Kleicha? Yes, please!

The other day I entered a home and was informed that I would be making kleicha (sometimes a similar version is called ma’amoul). Now first of all, I had no clue we were baking. Second, I don’t even know how to pronounce kleicha, let alone make it! And so I replied, “Okay, let me wash my hands.” Then the kleicha experience began…. If you never heard of kleicha, this is when you will be hearing what it is. If you never baked with someone from the Middle East, you are about to learn how that goes as well.

Kleicha (pronounced clay cha) – a type of biscuit, or cookie, that comes in an assortment of shapes and can be filled with several different fillings; common ingredients include cardamom, rose water and dates; most often served on Eid

  • Step One – Dough: To begin making kleicha, mix the ingredients that will end up becoming your dough. Now, this process was started before I arrived, so I’m providing a similar recipe here, in case anyone is brave enough to make some. When I discovered I’d be making kleicha (which I continuously repeated inside my head, attempting to pronounce my creation correctly), this is what was already on the table: img_20160910_172641747_hdrHere we have the dough, date paste (silver bowl) and ground walnuts (small white bowl). My instructions, “Get this ready.” Translation, “Pull off sections of the dough, roll it until it is very thin, a little thicker than paper.”
  • Step Two Shape Biscuits: We then used a variety of kitchen tools from the ever so useful cup (perfect circle cutter) to some contraption that I do not know its name (if you do, please state it in the comments section; if you don’t, still leave a comment J ). Here is what this step looked like: img_20160910_174117757I enjoyed this step because you can become so creative with the shapes you form. You can put the date paste on the dough like sauce on a pizza (just work with me here folks) and then put another layer of dough on top. Next, you cut strips and then twist them like a party streamer (again…just go with it). Finally, you can loop them into circles, or hearts, like we did here: img_20160910_174106359You can use the nameless thingy and form the common balls and ovals, or you can stretch your imagination (or a friendly YouTube video) and make anything you desire. We used the specialty tool to shape the walnut biscuits. The instructions were, “Put it in your hand and put in the nuts. Then you make ball and put it in here (tool). Then go like this (banging tool against table) and there.” Translation, I put a circle of dough in my hand (thus the lack of a picture), spooned about 1 teaspoon of the ground nuts in the center, bring the sides of the dough up and pinch together at the top to make a ball. Then you press this into that tool until it is firmly inside (or you will get a puzzled look when your biscuits have no fancy design on top) and then turn it upside-down and tap the edge on the table until the dough falls out.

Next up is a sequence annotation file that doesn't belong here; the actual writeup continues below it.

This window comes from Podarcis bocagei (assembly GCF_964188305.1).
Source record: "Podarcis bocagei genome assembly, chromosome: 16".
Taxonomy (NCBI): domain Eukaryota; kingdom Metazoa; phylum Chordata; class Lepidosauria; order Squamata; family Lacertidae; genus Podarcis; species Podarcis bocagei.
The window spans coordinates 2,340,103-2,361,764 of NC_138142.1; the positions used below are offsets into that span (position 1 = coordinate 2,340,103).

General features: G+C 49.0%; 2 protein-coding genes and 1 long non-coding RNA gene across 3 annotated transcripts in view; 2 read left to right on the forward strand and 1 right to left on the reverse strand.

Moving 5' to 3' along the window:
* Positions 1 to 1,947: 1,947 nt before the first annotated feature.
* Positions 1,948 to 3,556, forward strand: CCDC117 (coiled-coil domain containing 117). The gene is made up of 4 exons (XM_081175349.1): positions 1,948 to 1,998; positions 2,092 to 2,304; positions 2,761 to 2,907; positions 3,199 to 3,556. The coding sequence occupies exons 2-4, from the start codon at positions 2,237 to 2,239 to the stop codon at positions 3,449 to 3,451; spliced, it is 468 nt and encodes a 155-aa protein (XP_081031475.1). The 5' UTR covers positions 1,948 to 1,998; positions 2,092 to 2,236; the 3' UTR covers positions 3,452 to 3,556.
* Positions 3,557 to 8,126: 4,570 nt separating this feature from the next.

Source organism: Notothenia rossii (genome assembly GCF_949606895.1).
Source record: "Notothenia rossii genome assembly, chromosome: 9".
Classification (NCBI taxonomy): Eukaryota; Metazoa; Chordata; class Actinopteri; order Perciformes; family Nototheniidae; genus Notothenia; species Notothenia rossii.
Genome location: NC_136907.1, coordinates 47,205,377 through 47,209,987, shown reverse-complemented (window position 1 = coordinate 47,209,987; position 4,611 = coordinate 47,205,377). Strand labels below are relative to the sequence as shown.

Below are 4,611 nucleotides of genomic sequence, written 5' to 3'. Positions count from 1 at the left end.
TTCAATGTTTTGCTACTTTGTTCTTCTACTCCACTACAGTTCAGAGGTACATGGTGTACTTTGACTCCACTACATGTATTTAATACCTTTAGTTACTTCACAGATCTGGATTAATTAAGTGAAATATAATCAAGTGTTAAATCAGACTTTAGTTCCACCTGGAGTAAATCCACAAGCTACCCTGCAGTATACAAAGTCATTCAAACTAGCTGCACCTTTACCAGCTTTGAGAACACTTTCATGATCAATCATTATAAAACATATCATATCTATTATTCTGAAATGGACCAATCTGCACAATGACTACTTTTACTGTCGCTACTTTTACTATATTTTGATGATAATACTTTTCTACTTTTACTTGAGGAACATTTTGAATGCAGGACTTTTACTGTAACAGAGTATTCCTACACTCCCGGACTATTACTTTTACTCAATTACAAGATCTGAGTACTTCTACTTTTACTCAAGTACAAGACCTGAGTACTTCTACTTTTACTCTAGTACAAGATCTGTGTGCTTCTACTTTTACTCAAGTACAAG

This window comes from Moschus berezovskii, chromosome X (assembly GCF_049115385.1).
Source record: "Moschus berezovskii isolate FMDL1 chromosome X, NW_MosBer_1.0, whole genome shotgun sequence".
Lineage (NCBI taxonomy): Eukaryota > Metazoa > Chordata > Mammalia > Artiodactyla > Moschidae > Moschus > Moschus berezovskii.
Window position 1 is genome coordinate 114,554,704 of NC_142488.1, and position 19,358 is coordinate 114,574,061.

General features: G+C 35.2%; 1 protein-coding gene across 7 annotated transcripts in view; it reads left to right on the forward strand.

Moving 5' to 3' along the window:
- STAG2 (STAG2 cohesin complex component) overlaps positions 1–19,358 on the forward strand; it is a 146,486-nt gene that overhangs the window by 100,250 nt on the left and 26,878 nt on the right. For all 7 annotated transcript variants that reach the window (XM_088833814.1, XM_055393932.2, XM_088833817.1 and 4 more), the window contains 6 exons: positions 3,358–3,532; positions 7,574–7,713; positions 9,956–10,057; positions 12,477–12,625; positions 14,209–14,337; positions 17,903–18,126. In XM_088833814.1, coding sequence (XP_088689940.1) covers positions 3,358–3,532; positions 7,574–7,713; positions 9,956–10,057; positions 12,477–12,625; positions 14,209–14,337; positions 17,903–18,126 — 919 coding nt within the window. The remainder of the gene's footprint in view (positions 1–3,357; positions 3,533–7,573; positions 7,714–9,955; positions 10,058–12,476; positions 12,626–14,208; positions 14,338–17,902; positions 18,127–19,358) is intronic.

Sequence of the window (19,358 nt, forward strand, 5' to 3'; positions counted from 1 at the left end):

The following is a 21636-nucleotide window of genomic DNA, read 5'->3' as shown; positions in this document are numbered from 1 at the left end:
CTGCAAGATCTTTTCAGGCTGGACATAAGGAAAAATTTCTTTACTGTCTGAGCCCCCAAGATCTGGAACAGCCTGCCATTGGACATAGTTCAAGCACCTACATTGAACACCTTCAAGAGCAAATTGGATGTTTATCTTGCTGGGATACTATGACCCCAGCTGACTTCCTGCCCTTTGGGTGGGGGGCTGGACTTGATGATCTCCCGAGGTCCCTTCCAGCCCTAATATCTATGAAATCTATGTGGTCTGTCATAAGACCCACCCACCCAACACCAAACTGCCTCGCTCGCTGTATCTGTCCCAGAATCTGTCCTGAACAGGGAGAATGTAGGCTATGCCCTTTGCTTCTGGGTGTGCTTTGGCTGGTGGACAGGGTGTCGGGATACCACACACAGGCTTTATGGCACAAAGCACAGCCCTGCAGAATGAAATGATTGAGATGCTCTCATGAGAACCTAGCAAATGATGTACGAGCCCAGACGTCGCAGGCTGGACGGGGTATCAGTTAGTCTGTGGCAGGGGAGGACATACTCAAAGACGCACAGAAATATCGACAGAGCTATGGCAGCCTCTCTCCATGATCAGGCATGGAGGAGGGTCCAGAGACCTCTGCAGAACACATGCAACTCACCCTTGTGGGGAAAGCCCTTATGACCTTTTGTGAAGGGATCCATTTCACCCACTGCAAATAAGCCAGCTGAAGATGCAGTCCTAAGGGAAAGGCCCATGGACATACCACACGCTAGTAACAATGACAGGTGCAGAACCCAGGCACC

• Step Three – Bake the Biscuits: After traying up the biscuits, it was time to bake them. I was told, “Turn on the oven.” Reply, “To how many degrees?” Response, “Just turn it on.” Translation, “Oven on means we are cooking. Oven off means not cooking. Degrees are irrelevant.” Check out this picture and find what interesting shapes/objects/creatures you can see (add it in the comments section): img_20160910_184834363_hdrAfter they had been baking for a few minutes, I was told, “Take them out in five minutes.” Translation, “Take them out in one minute.” Proof of this translation – I was told five minutes. I then walked one yard and grabbed a water bottle. At that moment I was told, “Take them out.” Clearly Middle Eastern clocks run differently than those in America. (ha ha) The biscuits were transferred into a large bowl to cool down. After they cooled down, we placed them on a serving tray: img_20160910_190620185

That ends my adventure of learning what kleicha is and how to make it. I’m eager to make them again one day! Hopefully you got to learn about a new recipe from a different country, along with key tips on interpretation while cooking in a Middle Eastern kitchen. 🙂

Ahmeli… that cultures can learn from each other in many settings, including the kitchen.

If you like this post, please follow Ahmeli by submitting your e-mail (to the left), sharing on social media, or adding a comment below as we strengthen our tomorrows. Thank you!

 

Advertisements

4 thoughts on “Kleicha? Yes, please!

  1. That reminds me of the times I asked my mum about ingredients or how much seasoning she would put into dishes: Her answer would be “I do it just be the feel of it”…. 😉 Which did not help an inexperienced cook at all…. Seeing the confusion in my eyes, the next time she would make the dish I had asked about she would pay attention on the amounts of things the actually put in there. She would even write it down for me. (Is she not a great mum?!) … The funny thing is, by now I am cooking by “the feel of it” too…. 🙂

    Liked by 1 person

Leave a Reply

Fill in your details below or click an icon to log in:

WordPress.com Logo

You are commenting using your WordPress.com account. Log Out / Change )

Twitter picture

You are commenting using your Twitter account. Log Out / Change )

Facebook photo

You are commenting using your Facebook account. Log Out / Change )

Google+ photo

You are commenting using your Google+ account. Log Out / Change )

Connecting to %s